Thomas Howells goes “bobbing along” to Wales Millennium Centre to review Disney’s stage presentation of Bedknobs & Broomsticks!
A storyline that starts off frighteningly sad before evolving into something positively humorous and wholesome is the best way to describe the stage version of Disney’s Bedknobs & Broomsticks, currently playing at Cardiff’s Wales Millennium Centre.
The live musical successfully captures the feeling of animation, (just as the original live action Disney film successfully utilised), via puppetry and technical wizardry, despite all the obvious limitations of being a stage production.
Personally, one of my favourite features of this musical is how the set adapts and builds itself around the characters, which is impossibly effective and appreciable!
I hadn’t seen the original film and the dark, but fun story is not what I was expecting. Set in the Second World War, it’s a relatively sad story but with a lot of hilarious parts to break the tragic tone. Despite how entertaining it is, I imagine it could be scarier to younger audiences during certain scenes.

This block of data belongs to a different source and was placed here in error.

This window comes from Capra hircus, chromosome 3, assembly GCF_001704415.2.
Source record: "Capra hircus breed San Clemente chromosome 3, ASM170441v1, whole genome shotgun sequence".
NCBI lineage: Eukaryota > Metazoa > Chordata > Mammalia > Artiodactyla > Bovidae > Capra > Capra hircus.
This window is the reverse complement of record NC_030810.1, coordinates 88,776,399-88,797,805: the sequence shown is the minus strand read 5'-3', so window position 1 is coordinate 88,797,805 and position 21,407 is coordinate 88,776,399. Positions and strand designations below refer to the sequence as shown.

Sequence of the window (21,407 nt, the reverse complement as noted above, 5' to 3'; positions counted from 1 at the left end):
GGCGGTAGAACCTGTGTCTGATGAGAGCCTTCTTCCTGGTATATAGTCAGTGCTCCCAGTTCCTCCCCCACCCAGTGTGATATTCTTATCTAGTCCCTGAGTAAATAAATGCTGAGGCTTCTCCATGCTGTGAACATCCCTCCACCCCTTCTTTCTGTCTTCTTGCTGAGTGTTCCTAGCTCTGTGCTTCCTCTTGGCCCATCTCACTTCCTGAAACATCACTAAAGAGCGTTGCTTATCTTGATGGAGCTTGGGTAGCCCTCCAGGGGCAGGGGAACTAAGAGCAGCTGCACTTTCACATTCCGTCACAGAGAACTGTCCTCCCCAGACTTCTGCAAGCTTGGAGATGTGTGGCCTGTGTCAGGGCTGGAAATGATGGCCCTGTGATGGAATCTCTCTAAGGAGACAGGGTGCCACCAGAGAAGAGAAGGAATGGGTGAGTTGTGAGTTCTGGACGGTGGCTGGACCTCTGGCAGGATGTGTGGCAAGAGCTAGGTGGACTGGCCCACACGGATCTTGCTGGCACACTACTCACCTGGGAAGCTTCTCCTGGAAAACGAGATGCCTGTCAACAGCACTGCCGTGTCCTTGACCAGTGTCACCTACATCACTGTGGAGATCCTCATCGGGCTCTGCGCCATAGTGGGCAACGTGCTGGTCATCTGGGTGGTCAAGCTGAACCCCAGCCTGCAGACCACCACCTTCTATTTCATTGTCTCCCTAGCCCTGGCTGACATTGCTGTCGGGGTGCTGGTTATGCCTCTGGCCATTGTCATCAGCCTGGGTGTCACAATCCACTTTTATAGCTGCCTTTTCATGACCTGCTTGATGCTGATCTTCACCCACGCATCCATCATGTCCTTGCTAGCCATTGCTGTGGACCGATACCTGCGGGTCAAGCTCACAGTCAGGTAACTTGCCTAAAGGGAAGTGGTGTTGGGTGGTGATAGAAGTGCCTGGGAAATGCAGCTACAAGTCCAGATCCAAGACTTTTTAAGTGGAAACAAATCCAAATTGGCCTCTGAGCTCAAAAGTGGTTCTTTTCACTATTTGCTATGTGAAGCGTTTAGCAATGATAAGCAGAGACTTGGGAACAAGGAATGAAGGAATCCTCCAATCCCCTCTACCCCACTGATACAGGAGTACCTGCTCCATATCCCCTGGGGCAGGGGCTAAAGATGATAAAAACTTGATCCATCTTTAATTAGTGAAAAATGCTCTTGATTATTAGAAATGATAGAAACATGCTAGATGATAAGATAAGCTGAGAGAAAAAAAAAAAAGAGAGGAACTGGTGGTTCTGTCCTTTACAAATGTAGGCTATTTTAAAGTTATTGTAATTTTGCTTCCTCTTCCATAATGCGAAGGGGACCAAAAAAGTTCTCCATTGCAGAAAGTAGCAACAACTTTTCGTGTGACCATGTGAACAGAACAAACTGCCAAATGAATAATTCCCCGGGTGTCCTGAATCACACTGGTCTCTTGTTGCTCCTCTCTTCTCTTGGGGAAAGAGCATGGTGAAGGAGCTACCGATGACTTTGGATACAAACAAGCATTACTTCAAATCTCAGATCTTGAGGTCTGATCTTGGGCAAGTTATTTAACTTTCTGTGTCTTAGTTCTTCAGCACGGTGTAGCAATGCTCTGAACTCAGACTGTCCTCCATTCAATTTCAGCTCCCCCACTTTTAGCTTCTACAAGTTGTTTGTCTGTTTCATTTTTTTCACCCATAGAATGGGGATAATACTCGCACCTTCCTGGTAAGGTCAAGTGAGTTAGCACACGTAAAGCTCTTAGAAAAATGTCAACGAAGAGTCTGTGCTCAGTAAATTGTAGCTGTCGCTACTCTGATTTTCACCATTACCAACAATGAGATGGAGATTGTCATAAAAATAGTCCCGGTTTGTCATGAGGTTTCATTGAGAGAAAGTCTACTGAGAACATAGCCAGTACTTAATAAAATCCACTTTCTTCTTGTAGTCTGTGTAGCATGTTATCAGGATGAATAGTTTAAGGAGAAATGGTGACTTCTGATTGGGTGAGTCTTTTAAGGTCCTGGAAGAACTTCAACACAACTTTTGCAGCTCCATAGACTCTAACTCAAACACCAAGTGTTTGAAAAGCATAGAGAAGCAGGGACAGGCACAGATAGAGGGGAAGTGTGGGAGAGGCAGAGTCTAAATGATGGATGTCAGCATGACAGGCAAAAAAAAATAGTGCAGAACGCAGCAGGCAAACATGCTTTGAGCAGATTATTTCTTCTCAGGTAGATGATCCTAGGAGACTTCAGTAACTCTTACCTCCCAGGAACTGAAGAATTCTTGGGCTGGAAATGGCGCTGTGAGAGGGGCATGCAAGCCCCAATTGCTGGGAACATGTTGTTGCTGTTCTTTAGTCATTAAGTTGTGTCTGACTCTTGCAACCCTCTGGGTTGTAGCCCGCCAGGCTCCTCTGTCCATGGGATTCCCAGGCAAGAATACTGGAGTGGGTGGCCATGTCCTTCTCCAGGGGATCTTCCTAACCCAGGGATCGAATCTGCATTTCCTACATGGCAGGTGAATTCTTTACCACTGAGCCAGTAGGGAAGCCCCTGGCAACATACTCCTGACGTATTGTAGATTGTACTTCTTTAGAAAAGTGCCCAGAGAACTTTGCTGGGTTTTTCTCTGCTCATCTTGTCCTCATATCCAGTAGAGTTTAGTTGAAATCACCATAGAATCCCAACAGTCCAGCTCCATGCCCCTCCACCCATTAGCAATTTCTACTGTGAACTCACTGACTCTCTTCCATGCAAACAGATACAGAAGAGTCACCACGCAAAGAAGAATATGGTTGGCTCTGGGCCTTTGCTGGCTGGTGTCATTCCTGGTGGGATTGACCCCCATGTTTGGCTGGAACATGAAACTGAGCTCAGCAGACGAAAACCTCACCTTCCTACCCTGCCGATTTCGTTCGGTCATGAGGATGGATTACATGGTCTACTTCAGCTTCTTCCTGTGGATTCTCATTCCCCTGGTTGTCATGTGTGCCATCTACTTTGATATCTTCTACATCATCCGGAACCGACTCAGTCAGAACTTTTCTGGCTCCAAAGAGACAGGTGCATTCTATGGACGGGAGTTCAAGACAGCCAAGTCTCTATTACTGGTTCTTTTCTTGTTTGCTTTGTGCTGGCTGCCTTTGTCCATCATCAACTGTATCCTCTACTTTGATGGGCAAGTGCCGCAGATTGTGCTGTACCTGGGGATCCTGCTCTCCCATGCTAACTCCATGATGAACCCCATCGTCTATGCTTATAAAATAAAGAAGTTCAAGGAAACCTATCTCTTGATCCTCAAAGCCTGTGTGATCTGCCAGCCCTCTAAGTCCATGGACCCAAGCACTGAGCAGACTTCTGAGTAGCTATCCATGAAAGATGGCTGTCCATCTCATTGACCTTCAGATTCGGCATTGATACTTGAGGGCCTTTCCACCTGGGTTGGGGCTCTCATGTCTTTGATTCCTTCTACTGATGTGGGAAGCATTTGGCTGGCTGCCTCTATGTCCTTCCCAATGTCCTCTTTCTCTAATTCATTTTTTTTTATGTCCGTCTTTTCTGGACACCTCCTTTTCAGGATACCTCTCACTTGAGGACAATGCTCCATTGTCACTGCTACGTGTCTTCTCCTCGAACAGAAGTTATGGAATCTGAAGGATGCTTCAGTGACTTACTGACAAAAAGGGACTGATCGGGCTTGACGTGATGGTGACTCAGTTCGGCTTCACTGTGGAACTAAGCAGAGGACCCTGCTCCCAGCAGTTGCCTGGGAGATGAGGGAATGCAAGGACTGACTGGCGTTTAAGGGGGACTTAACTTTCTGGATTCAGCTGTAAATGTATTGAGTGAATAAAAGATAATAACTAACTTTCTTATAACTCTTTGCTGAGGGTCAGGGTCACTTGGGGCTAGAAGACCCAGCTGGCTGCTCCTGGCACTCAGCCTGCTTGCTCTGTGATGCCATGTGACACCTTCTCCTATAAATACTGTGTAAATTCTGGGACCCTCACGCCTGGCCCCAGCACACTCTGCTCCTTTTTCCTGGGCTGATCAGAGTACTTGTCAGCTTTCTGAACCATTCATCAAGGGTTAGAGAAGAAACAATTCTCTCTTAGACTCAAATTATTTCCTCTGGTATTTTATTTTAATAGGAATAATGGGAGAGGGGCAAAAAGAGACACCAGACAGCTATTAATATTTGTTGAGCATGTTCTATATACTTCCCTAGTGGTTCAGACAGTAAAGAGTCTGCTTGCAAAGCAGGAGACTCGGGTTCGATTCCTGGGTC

The scenes where the cast literally “do magic”, are nothing short of incredible! I have no idea how they managed it! They were continuously eerie and yet beautiful, inducing an indescribable feeling. It seems totally impossible to do such things as move inanimate objects through windows and doorways on a live stage!
The lighting is generally pretty dark the whole play, moreso in act 1. For me this felt fitting to the story, when it was set in a very literal dark period of the early days of World War II.
The puppeteering they use for the animal characters who appear is really animated and always astounding (while maintaining an air of cuteness) whether it tries to be funny or powerful!
Dianne Pilkington and Charles Brunton really manage to capture their characters in funny and beautiful ways, making Miss Eglantine Price and Professor Emelius Browne’s individual stories feel far greater than not just anybody else could do. The three actors as the recently evacueed Rawlings children (led by Conor O’Court as Charlie) can be thanked for adding to the excitement and wonderment generated by the musical’s animated feeling.
Disney’s Bedknobs & Broomsticks is such a fun and outstanding experience, not only for those seeing it for the first time, but for those old enough to know and love the original film (as the appreciative gasps of wonderment from the more mature children in the audience proved).